“Lukey is making good progress and Rhys as well.”
Back to Johnny with a question about Ryan’s unbeaten streak as a professional.
“If we had him last year some of those games could have been very different. He’s had that big an impact. He’s been outstanding. His professionalism off the pitch and his preparation and making sure he is switched on in everything that he does.
“He’s got to do some work to get his body right. He’s one of those players, like Seanie, he is going to pick up knocks the way he plays the game.
“I can’t speak highly enough about him.”
What about Jordan Larmour, we saw you talking to him during the match?
“Me?” Sexton asks.
Yeah. You were chatting away to him.
Kearney: “A friendly chat.”
Sexton: “He backs himself. He backed himself against 10 Scarlets on the short side when there was a six-man overlap on the other side! I said to him, ‘Did you call for the ball?’ He said [excitedly], ‘Yeh, yeh.’”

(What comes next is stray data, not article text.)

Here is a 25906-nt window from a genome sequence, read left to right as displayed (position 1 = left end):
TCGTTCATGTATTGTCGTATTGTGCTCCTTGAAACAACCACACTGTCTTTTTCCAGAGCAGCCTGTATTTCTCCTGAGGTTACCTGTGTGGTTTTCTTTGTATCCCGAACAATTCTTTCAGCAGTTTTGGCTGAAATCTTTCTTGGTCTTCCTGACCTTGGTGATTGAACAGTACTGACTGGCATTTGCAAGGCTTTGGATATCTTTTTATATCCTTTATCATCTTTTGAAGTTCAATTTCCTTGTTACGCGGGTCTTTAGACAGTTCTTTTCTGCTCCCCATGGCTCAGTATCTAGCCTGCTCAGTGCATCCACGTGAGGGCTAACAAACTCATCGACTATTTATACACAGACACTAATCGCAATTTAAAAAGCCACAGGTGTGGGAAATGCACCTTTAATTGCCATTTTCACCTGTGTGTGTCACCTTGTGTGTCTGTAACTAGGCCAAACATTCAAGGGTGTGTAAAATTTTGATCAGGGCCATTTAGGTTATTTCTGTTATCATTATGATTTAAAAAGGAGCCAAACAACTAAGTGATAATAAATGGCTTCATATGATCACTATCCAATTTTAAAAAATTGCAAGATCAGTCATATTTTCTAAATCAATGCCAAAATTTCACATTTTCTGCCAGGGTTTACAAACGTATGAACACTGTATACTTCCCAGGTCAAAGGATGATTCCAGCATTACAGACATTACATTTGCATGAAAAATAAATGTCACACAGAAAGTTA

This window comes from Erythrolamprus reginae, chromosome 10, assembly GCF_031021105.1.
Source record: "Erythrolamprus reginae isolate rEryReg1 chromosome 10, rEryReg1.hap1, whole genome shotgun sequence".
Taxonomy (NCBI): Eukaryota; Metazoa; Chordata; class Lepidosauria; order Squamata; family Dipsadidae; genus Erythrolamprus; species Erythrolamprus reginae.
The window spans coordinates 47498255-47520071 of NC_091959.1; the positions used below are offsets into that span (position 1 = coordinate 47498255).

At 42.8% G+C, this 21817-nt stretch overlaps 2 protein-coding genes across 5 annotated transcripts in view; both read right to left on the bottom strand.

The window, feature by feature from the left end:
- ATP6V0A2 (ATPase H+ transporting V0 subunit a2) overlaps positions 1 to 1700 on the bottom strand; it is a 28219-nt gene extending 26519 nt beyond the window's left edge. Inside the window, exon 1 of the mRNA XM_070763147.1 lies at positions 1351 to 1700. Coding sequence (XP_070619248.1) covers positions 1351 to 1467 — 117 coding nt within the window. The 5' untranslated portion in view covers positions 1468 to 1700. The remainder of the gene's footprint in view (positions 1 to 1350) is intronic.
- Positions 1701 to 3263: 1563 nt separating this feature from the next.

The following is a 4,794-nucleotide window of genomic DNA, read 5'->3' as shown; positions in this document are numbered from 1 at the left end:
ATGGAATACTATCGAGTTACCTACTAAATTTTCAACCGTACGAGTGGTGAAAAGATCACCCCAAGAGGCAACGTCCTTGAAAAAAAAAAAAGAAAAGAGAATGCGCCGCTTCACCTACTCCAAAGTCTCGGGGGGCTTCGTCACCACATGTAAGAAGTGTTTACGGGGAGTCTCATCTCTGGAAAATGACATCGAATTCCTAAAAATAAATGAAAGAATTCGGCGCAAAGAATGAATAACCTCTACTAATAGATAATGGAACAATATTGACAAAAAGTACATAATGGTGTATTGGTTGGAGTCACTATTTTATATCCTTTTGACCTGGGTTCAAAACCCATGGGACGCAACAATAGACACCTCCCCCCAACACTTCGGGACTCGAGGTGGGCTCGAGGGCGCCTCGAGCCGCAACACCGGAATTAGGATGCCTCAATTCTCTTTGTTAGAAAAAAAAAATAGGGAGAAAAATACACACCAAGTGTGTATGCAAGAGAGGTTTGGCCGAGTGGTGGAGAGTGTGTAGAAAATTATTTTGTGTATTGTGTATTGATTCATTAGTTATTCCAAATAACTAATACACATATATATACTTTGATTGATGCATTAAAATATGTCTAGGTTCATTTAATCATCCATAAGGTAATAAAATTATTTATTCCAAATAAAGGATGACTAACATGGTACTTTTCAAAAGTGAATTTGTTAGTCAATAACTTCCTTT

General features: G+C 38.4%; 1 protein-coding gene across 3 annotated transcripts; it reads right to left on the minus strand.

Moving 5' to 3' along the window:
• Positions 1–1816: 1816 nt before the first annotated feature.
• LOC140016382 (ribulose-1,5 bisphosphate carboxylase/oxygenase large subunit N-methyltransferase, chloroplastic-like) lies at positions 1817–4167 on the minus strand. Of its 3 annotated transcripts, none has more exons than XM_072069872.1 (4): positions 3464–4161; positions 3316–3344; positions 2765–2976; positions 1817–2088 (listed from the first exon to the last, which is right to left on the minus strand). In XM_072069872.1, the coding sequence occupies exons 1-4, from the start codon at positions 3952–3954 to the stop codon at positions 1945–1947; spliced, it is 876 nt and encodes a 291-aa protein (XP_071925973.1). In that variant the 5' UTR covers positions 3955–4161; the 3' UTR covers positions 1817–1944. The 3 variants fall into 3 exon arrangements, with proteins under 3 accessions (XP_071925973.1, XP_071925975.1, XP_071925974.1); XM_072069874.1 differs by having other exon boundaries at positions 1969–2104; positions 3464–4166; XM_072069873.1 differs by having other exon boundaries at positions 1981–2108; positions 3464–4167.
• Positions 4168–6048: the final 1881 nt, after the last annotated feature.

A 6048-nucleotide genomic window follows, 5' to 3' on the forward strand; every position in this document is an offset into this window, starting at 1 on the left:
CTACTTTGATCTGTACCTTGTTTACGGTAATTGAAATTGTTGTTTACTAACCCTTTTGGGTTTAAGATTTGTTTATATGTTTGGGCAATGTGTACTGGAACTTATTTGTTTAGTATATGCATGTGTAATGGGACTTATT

The room erupts.
“But that’s the beauty of those young lads. They back themselves. I thought he had a great game in the second half. When you lose a player like Fergus, who brings so much to the team, to have a quality operator stepping in was brilliant.”
Cullen is asked about what players will be put on ice for three weeks or who will play Pro 14.
Sexton and Kearney are looking at their coach.
“Depends on some individuals. They usually make the decisions themselves! We’ll see how they are.”
What keeps all three men ravenous for success? What drives them ever onwards?
“Human nature – you get really greedy,” says Kearney. “You want more. We are in a club surrounded by so many ambitious, competitive people. The team is chasing silverware. There is nothing worse than having to watch that from the couch.
“We are part of something special. Winning is such a great feeling. The more you win the more you want to win and the more trophies you get the greedier you get for more. That’s what builds it; greed in a nice way.”